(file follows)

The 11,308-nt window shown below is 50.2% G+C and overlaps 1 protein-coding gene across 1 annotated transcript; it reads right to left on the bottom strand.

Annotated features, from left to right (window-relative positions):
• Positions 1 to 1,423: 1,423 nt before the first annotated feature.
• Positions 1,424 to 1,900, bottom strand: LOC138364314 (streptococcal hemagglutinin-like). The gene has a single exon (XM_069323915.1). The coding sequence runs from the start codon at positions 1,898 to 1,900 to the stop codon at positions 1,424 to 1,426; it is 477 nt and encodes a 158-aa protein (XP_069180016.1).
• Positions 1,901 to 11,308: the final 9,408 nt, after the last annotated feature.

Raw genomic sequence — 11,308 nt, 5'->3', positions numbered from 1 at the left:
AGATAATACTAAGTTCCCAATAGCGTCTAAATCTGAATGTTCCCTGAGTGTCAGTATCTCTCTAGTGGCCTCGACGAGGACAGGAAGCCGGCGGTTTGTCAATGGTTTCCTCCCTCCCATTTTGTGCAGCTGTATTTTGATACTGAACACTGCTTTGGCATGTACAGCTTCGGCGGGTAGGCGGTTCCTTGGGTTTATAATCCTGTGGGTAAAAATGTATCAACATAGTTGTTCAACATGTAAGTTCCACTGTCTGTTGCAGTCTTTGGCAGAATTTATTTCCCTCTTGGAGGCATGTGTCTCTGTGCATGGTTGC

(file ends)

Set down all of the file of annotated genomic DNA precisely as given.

The 11,308-nt window shown below is 50.2% G+C and overlaps 1 protein-coding gene across 1 annotated transcript; it reads right to left on the bottom strand.

Annotated features, from left to right (window-relative positions):
• Positions 1 to 1,423: 1,423 nt before the first annotated feature.
• Positions 1,424 to 1,900, bottom strand: LOC138364314 (streptococcal hemagglutinin-like). The gene has a single exon (XM_069323915.1). The coding sequence runs from the start codon at positions 1,898 to 1,900 to the stop codon at positions 1,424 to 1,426; it is 477 nt and encodes a 158-aa protein (XP_069180016.1).
• Positions 1,901 to 11,308: the final 9,408 nt, after the last annotated feature.

Raw genomic sequence — 11,308 nt, 5'->3', positions numbered from 1 at the left:
AGATAATACTAAGTTCCCAATAGCGTCTAAATCTGAATGTTCCCTGAGTGTCAGTATCTCTCTAGTGGCCTCGACGAGGACAGGAAGCCGGCGGTTTGTCAATGGTTTCCTCCCTCCCATTTTGTGCAGCTGTATTTTGATACTGAACACTGCTTTGGCATGTACAGCTTCGGCGGGTAGGCGGTTCCTTGGGTTTATAATCCTGTGGGTAAAAATGTATCAACATAGTTGTTCAACATGTAAGTTCCACTGTCTGTTGCAGTCTTTGGCAGAATTTATTTCCCTCTTGGAGGCATGTGTCTCTGTGCATGGTTGC